Teacher, Learn from your Students

I first entered into yoga instructor training in 2002 when I took YogaFit Level 1. Since then, I’ve taken YogaFit’s trainings through Level 4 and also participated in a 50-hour Principle-Based Partner Yoga training in May of 2013. So that’s 130 hours of training, still a bit short of my 200-hr Yoga Alliance Certification, but I continue to work on it.

What I can’t quantify on paper is the amount of training that I’ve received over the years from people I’ve had the privilege to have in my classes. Way back when I started in 2002, I taught at a local gym. I’d sub for the very experienced instructor, carefully writing out my class format on index cards. I didn’t need to do much but show up and not screw up and everybody followed along just fine. I thought “I’ve got this teaching thing down!”

Then I had to take my teaching to a new environment. YogaFit level 1 training requires students to do 8 hours of community teaching and lead classes in an environment where students have no previous exposure to yoga. I’m 15 minutes into my first class and I look at the group of ladies and realize with horror that I’ve got 10 different students all doing triangle incorrectly – and each with their own unique version of incorrect. THAT is when my teacher training really started. That moment right there. With my voice and gentle touches, I was able to get everybody into alignment and through class. I had my work cut out for me with this completely rank-beginner class. And the genius of the YogaFit requirement is that I’d never have learned that if I hadn’t been forced to.

Regardless of your level of training (and I do urge you to take training continuously if you’re going to teach), each and every time you lead a class, you’ve got a group of teachers right in front of you. Look, you were born with the body you’ve got. You’ve occupied it for your entire life and you’ve got a solid yoga practice built with it and you took it along with you for all of your teacher trainings. But it’s one body. One. Out of seven billion. You’ve got a lot to learn about the others.

One of my first student-teachers was a woman in my UT Dept of Health classes who was bold enough to ask me the questions that she needed to customize her practice. If you’ve not seen me, I’m built long (5’8”) and fairly lean (145 pounds, give or take). On top of that, I’ve got long limbs and very loose joints. So all of my cuing in the early days was built around that structure. This particular student was a lovely Mexican-American woman, built short and curvy. Her questions to me involved HER unique body – the one build solid and strong but without the reach that I had in certain poses. There were poses like Sage pose or bound angle where she simply couldn’t reach far enough to get into the pose. And my cuing about protecting her joints from bending backwards confused her. Were her joints “supposed “ to do that (short answer, no).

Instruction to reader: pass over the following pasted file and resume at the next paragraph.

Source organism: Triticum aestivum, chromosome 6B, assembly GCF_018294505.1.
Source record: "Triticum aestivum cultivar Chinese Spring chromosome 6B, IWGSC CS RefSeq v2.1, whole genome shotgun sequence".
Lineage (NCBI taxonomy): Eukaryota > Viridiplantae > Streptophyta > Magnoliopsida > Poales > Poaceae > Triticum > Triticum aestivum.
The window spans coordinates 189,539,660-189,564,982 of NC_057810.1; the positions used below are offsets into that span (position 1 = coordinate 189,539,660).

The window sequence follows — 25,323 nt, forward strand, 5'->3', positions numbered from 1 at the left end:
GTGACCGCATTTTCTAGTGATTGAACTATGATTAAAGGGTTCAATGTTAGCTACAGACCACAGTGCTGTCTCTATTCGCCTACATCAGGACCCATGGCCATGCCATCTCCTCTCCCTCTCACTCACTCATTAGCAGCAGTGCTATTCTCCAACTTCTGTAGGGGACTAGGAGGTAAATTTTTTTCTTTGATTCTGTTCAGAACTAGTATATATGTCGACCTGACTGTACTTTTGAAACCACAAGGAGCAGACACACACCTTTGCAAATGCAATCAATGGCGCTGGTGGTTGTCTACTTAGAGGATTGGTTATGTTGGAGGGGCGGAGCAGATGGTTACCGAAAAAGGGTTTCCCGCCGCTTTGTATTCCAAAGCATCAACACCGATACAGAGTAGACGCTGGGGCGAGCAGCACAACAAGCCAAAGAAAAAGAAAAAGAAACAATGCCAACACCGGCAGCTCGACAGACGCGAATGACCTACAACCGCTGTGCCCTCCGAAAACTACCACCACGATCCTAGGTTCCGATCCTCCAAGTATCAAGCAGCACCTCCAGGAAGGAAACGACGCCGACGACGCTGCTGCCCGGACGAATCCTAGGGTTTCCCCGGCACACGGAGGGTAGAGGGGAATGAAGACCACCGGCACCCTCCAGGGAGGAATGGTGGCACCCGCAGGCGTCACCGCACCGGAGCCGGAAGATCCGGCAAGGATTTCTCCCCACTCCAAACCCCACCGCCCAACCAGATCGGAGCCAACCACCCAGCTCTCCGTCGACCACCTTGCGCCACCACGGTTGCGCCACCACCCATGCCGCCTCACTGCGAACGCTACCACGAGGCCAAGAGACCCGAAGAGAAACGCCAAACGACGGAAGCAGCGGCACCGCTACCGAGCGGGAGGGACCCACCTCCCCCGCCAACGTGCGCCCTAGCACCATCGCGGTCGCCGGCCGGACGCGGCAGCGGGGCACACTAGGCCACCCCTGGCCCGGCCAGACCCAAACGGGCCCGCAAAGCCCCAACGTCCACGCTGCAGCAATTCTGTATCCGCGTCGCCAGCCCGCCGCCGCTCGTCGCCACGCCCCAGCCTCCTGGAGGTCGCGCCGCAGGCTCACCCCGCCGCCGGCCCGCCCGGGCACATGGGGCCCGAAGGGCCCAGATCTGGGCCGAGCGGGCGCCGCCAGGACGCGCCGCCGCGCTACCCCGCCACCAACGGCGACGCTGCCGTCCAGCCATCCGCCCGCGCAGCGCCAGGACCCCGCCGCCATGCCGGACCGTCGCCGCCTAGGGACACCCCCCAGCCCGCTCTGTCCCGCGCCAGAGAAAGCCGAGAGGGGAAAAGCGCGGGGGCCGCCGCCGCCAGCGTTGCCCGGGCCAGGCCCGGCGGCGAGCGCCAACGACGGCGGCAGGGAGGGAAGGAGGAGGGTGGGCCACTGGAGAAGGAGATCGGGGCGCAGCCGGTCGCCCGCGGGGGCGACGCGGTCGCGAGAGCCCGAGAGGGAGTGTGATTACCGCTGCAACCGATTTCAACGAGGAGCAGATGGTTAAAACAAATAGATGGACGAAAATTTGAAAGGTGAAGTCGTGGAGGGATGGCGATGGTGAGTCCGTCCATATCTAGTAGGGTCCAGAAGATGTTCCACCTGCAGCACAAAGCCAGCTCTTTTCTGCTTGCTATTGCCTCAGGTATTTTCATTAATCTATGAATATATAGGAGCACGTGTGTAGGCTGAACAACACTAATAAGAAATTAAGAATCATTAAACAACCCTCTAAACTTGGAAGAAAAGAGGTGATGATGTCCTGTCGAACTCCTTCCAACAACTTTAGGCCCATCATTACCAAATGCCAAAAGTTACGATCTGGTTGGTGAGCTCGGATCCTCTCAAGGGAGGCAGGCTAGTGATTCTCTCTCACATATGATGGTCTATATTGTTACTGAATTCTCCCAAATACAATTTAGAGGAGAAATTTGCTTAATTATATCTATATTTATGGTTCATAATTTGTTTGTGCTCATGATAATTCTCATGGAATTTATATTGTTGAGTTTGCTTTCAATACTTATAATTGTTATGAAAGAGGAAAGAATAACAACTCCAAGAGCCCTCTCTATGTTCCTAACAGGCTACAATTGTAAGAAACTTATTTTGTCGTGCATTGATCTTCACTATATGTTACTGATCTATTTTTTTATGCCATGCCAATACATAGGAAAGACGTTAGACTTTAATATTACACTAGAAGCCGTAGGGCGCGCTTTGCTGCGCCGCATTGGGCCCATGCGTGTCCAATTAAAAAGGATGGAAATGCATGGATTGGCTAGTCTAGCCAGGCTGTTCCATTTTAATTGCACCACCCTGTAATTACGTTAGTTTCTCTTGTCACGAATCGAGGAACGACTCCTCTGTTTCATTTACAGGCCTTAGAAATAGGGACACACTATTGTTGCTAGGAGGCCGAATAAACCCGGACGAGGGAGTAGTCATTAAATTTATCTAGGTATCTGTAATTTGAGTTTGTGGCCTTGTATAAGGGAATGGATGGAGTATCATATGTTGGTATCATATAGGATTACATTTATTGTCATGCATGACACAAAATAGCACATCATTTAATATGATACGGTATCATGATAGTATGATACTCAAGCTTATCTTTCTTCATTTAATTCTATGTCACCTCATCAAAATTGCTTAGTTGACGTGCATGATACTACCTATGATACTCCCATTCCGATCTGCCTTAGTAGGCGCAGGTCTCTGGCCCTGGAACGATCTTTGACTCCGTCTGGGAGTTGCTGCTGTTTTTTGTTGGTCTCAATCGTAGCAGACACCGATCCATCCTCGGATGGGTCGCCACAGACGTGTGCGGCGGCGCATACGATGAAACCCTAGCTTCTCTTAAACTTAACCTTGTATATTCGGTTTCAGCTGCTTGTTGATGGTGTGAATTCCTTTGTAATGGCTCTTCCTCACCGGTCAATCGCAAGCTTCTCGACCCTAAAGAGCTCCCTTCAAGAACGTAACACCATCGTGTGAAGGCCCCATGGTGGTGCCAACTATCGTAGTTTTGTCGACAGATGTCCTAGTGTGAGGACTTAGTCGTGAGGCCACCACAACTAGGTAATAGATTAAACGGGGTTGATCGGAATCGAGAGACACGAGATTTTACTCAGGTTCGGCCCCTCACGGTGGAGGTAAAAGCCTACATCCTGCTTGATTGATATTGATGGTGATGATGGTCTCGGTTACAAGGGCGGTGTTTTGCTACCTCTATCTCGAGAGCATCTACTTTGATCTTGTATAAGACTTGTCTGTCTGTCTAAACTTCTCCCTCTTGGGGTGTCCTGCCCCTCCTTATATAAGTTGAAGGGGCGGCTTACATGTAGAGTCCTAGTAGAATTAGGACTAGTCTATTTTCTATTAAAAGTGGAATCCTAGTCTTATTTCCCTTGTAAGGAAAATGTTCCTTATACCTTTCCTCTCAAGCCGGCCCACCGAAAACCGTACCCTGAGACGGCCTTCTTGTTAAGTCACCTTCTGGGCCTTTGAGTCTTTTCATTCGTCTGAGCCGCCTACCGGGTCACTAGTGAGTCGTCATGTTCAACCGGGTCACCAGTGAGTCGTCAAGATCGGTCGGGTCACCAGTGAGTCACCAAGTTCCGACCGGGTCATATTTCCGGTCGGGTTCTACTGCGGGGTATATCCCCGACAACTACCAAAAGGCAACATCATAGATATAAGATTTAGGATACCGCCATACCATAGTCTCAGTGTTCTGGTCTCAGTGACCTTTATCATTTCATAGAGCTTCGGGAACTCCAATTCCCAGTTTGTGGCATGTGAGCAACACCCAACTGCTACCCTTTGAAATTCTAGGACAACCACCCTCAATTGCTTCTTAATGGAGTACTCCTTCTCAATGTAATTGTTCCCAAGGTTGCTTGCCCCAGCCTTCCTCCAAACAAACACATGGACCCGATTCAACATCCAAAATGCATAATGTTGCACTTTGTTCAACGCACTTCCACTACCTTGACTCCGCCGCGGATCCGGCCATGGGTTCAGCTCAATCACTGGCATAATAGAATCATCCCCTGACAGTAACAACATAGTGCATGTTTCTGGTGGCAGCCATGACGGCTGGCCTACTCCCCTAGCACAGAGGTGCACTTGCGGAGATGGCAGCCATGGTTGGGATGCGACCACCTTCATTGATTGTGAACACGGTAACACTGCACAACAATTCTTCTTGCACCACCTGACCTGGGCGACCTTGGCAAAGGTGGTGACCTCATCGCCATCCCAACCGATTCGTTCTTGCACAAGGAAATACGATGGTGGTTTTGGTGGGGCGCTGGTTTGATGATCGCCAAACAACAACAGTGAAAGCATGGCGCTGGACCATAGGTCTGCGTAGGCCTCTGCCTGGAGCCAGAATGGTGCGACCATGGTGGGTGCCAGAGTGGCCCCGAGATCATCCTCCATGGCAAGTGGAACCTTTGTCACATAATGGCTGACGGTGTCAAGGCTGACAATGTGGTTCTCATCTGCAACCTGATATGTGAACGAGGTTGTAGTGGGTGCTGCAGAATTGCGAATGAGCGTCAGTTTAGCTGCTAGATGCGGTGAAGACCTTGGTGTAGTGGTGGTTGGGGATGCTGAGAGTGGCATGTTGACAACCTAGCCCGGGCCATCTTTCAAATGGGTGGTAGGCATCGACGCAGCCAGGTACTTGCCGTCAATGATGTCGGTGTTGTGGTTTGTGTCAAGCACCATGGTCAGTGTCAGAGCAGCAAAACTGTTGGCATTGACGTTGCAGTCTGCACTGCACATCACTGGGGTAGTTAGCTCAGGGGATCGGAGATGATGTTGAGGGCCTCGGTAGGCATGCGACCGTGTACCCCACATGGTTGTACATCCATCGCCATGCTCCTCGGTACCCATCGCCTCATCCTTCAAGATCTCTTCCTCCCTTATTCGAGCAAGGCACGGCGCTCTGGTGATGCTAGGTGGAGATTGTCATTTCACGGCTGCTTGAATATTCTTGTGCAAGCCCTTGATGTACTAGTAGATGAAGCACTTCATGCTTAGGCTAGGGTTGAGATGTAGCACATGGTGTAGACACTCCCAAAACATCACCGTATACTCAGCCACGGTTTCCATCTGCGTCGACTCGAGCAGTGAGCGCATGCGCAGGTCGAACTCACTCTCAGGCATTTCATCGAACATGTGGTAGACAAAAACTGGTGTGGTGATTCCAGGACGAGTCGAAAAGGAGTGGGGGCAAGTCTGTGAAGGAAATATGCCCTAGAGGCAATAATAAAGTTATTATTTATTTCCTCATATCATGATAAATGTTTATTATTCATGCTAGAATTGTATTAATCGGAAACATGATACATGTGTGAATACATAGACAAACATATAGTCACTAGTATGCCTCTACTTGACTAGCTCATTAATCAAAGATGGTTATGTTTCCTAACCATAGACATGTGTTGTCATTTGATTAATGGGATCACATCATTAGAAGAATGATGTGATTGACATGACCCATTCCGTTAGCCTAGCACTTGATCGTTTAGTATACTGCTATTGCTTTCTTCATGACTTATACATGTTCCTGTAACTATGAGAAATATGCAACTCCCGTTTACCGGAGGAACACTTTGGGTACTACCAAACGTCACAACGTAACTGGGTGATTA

Since this student-led education I’m always hungering for my students to talk to me. And I’ve learned so much from so many. The tall and curvy student who didn’t even think she could be an instructor because she didn’t have a “yoga body” and is now one of the teachers I regularly seek out. The Vietnam veteran aged 67 who still showed the strength and posture of his youth, but who struggled getting up and down off the floor. The woman with carpel tunnel who often finds putting weight in her hands painful. My husband in all his maleness whose yoga body is so utterly different from mine. The large breasted woman who nearly suffocated herself in shoulder stand. Every time a new student comes to my class I’m delighted. One more yoga body to learn from!

Remember these things when you’re a taking a class from somebody else (whether you ever teach classes or not). Ask questions and explore how what the teacher is saying applies to your body, in your unique circumstances on that day.  If your teacher is a good one, then whatever you bring to him or her will go right into that teacher’s repertoire and benefit some other student down the road. So go teach, and most importantly, go learn.

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